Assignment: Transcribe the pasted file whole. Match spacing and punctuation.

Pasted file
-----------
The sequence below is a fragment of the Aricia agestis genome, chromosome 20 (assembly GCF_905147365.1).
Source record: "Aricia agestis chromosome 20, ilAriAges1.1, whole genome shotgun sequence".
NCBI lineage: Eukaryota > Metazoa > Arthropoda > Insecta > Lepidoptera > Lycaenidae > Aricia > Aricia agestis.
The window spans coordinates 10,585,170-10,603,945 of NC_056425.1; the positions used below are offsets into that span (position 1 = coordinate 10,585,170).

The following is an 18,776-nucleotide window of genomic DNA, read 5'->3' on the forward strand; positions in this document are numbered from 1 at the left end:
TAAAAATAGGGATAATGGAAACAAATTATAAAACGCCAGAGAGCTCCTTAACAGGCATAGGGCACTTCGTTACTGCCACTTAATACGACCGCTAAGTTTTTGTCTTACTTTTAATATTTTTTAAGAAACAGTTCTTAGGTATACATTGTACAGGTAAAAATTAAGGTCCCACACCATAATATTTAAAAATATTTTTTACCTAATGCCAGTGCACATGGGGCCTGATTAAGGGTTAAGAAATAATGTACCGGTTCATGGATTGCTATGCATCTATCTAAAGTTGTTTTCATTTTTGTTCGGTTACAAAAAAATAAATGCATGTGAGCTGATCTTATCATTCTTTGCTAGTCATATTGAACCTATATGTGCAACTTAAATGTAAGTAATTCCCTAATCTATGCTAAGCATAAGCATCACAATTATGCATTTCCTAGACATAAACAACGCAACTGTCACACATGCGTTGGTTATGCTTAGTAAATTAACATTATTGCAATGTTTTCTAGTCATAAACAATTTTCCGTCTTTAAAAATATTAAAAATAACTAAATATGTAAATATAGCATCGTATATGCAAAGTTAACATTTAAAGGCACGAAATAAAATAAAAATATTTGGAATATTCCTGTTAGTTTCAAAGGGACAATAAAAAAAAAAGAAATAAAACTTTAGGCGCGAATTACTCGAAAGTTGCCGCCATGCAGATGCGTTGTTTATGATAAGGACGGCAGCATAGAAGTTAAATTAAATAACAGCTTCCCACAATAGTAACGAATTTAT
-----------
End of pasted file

The sequence below is a fragment of the Aricia agestis genome, chromosome 20 (assembly GCF_905147365.1).
Source record: "Aricia agestis chromosome 20, ilAriAges1.1, whole genome shotgun sequence".
NCBI lineage: Eukaryota > Metazoa > Arthropoda > Insecta > Lepidoptera > Lycaenidae > Aricia > Aricia agestis.
The window spans coordinates 10,585,170-10,603,945 of NC_056425.1; the positions used below are offsets into that span (position 1 = coordinate 10,585,170).

The following is an 18,776-nucleotide window of genomic DNA, read 5'->3' on the forward strand; positions in this document are numbered from 1 at the left end:
TAAAAATAGGGATAATGGAAACAAATTATAAAACGCCAGAGAGCTCCTTAACAGGCATAGGGCACTTCGTTACTGCCACTTAATACGACCGCTAAGTTTTTGTCTTACTTTTAATATTTTTTAAGAAACAGTTCTTAGGTATACATTGTACAGGTAAAAATTAAGGTCCCACACCATAATATTTAAAAATATTTTTTACCTAATGCCAGTGCACATGGGGCCTGATTAAGGGTTAAGAAATAATGTACCGGTTCATGGATTGCTATGCATCTATCTAAAGTTGTTTTCATTTTTGTTCGGTTACAAAAAAATAAATGCATGTGAGCTGATCTTATCATTCTTTGCTAGTCATATTGAACCTATATGTGCAACTTAAATGTAAGTAATTCCCTAATCTATGCTAAGCATAAGCATCACAATTATGCATTTCCTAGACATAAACAACGCAACTGTCACACATGCGTTGGTTATGCTTAGTAAATTAACATTATTGCAATGTTTTCTAGTCATAAACAATTTTCCGTCTTTAAAAATATTAAAAATAACTAAATATGTAAATATAGCATCGTATATGCAAAGTTAACATTTAAAGGCACGAAATAAAATAAAAATATTTGGAATATTCCTGTTAGTTTCAAAGGGACAATAAAAAAAAAAGAAATAAAACTTTAGGCGCGAATTACTCGAAAGTTGCCGCCATGCAGATGCGTTGTTTATGATAAGGACGGCAGCATAGAAGTTAAATTAAATAACAGCTTCCCACAATAGTAACGAATTTAT